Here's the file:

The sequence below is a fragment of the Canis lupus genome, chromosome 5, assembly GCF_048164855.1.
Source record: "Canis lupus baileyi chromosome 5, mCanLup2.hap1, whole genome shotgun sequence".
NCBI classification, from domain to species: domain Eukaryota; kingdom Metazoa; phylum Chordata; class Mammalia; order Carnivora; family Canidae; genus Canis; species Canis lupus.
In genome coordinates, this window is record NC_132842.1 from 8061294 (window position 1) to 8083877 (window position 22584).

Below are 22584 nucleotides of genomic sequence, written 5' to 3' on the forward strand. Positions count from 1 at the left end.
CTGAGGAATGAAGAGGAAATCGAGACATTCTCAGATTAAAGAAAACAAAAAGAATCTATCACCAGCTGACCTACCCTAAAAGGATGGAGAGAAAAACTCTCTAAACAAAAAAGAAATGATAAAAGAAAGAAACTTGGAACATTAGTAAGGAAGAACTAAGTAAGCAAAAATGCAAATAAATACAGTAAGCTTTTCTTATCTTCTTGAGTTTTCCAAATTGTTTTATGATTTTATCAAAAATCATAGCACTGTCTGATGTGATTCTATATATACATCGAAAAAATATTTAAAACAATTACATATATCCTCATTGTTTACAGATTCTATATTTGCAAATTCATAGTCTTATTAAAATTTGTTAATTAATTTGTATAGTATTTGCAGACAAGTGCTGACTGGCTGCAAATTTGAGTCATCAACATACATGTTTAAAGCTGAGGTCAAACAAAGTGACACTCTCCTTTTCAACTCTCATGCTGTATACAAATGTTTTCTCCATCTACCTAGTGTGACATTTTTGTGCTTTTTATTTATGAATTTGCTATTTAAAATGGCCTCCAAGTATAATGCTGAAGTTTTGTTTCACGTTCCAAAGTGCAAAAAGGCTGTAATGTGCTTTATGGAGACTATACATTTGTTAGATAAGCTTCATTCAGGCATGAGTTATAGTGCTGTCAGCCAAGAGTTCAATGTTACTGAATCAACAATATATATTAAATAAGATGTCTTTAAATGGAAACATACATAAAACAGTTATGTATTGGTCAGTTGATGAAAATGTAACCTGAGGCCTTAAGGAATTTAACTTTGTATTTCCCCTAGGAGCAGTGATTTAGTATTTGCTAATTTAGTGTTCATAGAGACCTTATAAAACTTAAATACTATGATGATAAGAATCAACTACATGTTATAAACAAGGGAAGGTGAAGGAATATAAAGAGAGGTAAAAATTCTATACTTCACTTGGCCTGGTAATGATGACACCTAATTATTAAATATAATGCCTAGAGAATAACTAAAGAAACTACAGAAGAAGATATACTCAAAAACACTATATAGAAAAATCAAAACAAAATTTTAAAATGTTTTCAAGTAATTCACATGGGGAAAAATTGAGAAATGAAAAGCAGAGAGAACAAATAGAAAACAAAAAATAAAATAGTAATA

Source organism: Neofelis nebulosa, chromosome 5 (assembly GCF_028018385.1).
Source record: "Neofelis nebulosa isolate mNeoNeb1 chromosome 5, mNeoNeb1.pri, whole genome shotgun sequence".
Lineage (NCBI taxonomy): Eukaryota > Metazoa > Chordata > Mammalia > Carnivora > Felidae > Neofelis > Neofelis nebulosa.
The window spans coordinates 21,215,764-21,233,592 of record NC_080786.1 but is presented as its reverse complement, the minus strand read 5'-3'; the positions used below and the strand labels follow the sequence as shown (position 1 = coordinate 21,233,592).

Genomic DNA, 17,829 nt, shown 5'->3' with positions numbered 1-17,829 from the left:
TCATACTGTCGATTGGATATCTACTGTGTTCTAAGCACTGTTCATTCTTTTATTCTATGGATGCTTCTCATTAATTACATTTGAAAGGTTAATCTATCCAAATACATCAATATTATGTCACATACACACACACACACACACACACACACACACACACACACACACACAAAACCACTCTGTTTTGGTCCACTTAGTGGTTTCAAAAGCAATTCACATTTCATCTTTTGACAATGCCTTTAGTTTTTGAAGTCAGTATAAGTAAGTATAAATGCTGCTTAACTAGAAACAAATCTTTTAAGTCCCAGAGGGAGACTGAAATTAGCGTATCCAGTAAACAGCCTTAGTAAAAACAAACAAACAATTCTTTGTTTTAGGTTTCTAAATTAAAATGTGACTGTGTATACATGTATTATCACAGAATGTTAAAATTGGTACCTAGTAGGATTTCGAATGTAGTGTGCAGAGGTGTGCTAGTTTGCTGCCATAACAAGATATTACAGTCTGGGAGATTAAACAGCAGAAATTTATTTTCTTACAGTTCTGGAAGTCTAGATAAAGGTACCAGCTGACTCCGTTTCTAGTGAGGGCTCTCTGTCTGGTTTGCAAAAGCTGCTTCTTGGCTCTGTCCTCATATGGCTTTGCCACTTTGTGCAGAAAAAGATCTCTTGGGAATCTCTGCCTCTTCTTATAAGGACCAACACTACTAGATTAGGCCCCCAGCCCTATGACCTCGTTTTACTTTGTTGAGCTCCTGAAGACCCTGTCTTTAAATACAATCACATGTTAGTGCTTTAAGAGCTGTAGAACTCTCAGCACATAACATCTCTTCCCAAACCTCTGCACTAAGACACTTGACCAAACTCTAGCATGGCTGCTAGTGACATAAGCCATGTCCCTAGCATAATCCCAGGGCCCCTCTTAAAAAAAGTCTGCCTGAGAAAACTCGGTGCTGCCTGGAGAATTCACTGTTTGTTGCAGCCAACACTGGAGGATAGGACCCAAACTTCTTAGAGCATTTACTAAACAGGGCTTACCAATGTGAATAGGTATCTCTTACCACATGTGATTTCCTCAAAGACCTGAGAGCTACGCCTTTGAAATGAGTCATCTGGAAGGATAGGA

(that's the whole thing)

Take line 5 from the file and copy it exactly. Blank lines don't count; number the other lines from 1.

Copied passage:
Below are 22584 nucleotides of genomic sequence, written 5' to 3' on the forward strand. Positions count from 1 at the left end.